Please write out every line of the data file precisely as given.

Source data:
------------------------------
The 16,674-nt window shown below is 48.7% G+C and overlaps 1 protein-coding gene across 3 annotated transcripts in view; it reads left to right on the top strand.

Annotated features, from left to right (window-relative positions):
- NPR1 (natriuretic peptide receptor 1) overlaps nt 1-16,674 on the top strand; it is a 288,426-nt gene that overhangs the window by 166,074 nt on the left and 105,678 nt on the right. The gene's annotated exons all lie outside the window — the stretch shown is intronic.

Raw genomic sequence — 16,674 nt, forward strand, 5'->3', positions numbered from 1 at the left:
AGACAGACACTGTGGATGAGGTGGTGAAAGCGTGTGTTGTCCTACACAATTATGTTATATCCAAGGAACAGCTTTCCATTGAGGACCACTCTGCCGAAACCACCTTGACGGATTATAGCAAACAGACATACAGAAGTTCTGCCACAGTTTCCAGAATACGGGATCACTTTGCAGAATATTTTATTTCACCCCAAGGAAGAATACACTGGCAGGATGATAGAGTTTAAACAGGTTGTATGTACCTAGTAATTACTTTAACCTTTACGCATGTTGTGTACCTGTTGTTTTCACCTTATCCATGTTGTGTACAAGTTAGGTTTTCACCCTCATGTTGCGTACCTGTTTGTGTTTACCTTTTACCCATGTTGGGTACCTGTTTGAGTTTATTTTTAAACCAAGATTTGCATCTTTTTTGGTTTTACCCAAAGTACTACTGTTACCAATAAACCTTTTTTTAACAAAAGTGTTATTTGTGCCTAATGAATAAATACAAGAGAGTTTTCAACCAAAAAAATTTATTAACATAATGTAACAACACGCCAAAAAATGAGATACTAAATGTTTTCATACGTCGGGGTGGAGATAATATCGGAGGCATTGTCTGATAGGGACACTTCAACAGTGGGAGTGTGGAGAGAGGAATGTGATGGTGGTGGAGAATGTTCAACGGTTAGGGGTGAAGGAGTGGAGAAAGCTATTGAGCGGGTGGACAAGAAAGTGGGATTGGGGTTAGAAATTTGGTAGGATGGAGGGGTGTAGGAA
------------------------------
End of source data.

The 16,674-nt window shown below is 48.7% G+C and overlaps 1 protein-coding gene across 3 annotated transcripts in view; it reads left to right on the top strand.

Annotated features, from left to right (window-relative positions):
- NPR1 (natriuretic peptide receptor 1) overlaps nt 1-16,674 on the top strand; it is a 288,426-nt gene that overhangs the window by 166,074 nt on the left and 105,678 nt on the right. The gene's annotated exons all lie outside the window — the stretch shown is intronic.

Raw genomic sequence — 16,674 nt, forward strand, 5'->3', positions numbered from 1 at the left:
AGACAGACACTGTGGATGAGGTGGTGAAAGCGTGTGTTGTCCTACACAATTATGTTATATCCAAGGAACAGCTTTCCATTGAGGACCACTCTGCCGAAACCACCTTGACGGATTATAGCAAACAGACATACAGAAGTTCTGCCACAGTTTCCAGAATACGGGATCACTTTGCAGAATATTTTATTTCACCCCAAGGAAGAATACACTGGCAGGATGATAGAGTTTAAACAGGTTGTATGTACCTAGTAATTACTTTAACCTTTACGCATGTTGTGTACCTGTTGTTTTCACCTTATCCATGTTGTGTACAAGTTAGGTTTTCACCCTCATGTTGCGTACCTGTTTGTGTTTACCTTTTACCCATGTTGGGTACCTGTTTGAGTTTATTTTTAAACCAAGATTTGCATCTTTTTTGGTTTTACCCAAAGTACTACTGTTACCAATAAACCTTTTTTTAACAAAAGTGTTATTTGTGCCTAATGAATAAATACAAGAGAGTTTTCAACCAAAAAAATTTATTAACATAATGTAACAACACGCCAAAAAATGAGATACTAAATGTTTTCATACGTCGGGGTGGAGATAATATCGGAGGCATTGTCTGATAGGGACACTTCAACAGTGGGAGTGTGGAGAGAGGAATGTGATGGTGGTGGAGAATGTTCAACGGTTAGGGGTGAAGGAGTGGAGAAAGCTATTGAGCGGGTGGACAAGAAAGTGGGATTGGGGTTAGAAATTTGGTAGGATGGAGGGGTGTAGGAA